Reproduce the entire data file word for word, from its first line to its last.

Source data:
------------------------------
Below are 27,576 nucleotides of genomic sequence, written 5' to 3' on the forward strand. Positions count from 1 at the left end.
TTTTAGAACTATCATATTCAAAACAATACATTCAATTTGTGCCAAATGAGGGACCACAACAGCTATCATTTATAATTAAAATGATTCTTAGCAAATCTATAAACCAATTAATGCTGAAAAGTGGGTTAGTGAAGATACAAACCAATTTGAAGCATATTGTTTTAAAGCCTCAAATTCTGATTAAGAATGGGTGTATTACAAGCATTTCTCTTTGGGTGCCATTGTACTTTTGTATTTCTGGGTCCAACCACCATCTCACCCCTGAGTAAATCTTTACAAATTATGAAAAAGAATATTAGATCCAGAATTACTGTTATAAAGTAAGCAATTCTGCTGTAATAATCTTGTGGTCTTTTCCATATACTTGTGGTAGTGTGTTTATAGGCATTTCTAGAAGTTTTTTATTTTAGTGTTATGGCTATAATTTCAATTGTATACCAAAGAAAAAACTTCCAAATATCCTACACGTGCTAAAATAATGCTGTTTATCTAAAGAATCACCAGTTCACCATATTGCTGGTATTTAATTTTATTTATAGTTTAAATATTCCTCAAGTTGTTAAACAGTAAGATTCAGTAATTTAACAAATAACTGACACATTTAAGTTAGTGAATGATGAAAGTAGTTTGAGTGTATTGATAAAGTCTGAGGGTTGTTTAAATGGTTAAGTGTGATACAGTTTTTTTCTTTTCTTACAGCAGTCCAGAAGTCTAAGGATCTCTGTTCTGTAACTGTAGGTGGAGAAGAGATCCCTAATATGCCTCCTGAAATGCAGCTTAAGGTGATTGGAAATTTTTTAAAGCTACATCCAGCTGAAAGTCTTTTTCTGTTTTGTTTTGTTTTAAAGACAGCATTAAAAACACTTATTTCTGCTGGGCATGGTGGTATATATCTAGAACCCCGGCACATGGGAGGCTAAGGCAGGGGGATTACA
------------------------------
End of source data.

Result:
Below are 27,576 nucleotides of genomic sequence, written 5' to 3' on the forward strand. Positions count from 1 at the left end.
TTTTAGAACTATCATATTCAAAACAATACATTCAATTTGTGCCAAATGAGGGACCACAACAGCTATCATTTATAATTAAAATGATTCTTAGCAAATCTATAAACCAATTAATGCTGAAAAGTGGGTTAGTGAAGATACAAACCAATTTGAAGCATATTGTTTTAAAGCCTCAAATTCTGATTAAGAATGGGTGTATTACAAGCATTTCTCTTTGGGTGCCATTGTACTTTTGTATTTCTGGGTCCAACCACCATCTCACCCCTGAGTAAATCTTTACAAATTATGAAAAAGAATATTAGATCCAGAATTACTGTTATAAAGTAAGCAATTCTGCTGTAATAATCTTGTGGTCTTTTCCATATACTTGTGGTAGTGTGTTTATAGGCATTTCTAGAAGTTTTTTATTTTAGTGTTATGGCTATAATTTCAATTGTATACCAAAGAAAAAACTTCCAAATATCCTACACGTGCTAAAATAATGCTGTTTATCTAAAGAATCACCAGTTCACCATATTGCTGGTATTTAATTTTATTTATAGTTTAAATATTCCTCAAGTTGTTAAACAGTAAGATTCAGTAATTTAACAAATAACTGACACATTTAAGTTAGTGAATGATGAAAGTAGTTTGAGTGTATTGATAAAGTCTGAGGGTTGTTTAAATGGTTAAGTGTGATACAGTTTTTTTCTTTTCTTACAGCAGTCCAGAAGTCTAAGGATCTCTGTTCTGTAACTGTAGGTGGAGAAGAGATCCCTAATATGCCTCCTGAAATGCAGCTTAAGGTGATTGGAAATTTTTTAAAGCTACATCCAGCTGAAAGTCTTTTTCTGTTTTGTTTTGTTTTAAAGACAGCATTAAAAACACTTATTTCTGCTGGGCATGGTGGTATATATCTAGAACCCCGGCACATGGGAGGCTAAGGCAGGGGGATTACA